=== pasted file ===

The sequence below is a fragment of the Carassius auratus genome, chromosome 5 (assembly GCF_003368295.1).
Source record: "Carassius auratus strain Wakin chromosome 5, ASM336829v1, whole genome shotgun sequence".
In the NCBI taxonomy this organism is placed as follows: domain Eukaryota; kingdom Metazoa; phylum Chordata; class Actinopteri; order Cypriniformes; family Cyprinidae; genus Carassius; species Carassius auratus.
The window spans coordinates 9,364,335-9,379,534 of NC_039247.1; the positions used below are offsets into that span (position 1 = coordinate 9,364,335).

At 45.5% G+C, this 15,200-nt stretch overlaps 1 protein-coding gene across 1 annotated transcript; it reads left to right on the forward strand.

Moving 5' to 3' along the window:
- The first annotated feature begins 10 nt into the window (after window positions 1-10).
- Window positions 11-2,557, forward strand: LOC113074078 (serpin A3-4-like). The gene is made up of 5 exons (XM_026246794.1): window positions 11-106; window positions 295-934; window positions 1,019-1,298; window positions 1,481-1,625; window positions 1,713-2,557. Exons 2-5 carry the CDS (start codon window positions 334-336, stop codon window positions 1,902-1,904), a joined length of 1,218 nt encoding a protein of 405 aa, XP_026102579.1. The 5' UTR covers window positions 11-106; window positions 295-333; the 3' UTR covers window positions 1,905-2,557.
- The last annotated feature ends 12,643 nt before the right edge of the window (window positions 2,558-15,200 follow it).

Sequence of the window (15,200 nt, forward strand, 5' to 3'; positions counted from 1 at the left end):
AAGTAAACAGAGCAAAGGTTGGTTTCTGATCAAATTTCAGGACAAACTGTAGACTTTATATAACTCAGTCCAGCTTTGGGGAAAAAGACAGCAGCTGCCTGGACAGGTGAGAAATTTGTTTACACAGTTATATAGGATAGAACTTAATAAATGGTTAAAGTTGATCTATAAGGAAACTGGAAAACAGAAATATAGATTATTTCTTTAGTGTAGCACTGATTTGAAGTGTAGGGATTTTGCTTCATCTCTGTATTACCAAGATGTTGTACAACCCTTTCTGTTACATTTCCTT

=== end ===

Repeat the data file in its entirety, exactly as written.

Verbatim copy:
The sequence below is a fragment of the Carassius auratus genome, chromosome 5 (assembly GCF_003368295.1).
Source record: "Carassius auratus strain Wakin chromosome 5, ASM336829v1, whole genome shotgun sequence".
In the NCBI taxonomy this organism is placed as follows: domain Eukaryota; kingdom Metazoa; phylum Chordata; class Actinopteri; order Cypriniformes; family Cyprinidae; genus Carassius; species Carassius auratus.
The window spans coordinates 9,364,335-9,379,534 of NC_039247.1; the positions used below are offsets into that span (position 1 = coordinate 9,364,335).

At 45.5% G+C, this 15,200-nt stretch overlaps 1 protein-coding gene across 1 annotated transcript; it reads left to right on the forward strand.

Moving 5' to 3' along the window:
- The first annotated feature begins 10 nt into the window (after window positions 1-10).
- Window positions 11-2,557, forward strand: LOC113074078 (serpin A3-4-like). The gene is made up of 5 exons (XM_026246794.1): window positions 11-106; window positions 295-934; window positions 1,019-1,298; window positions 1,481-1,625; window positions 1,713-2,557. Exons 2-5 carry the CDS (start codon window positions 334-336, stop codon window positions 1,902-1,904), a joined length of 1,218 nt encoding a protein of 405 aa, XP_026102579.1. The 5' UTR covers window positions 11-106; window positions 295-333; the 3' UTR covers window positions 1,905-2,557.
- The last annotated feature ends 12,643 nt before the right edge of the window (window positions 2,558-15,200 follow it).

Sequence of the window (15,200 nt, forward strand, 5' to 3'; positions counted from 1 at the left end):
AAGTAAACAGAGCAAAGGTTGGTTTCTGATCAAATTTCAGGACAAACTGTAGACTTTATATAACTCAGTCCAGCTTTGGGGAAAAAGACAGCAGCTGCCTGGACAGGTGAGAAATTTGTTTACACAGTTATATAGGATAGAACTTAATAAATGGTTAAAGTTGATCTATAAGGAAACTGGAAAACAGAAATATAGATTATTTCTTTAGTGTAGCACTGATTTGAAGTGTAGGGATTTTGCTTCATCTCTGTATTACCAAGATGTTGTACAACCCTTTCTGTTACATTTCCTT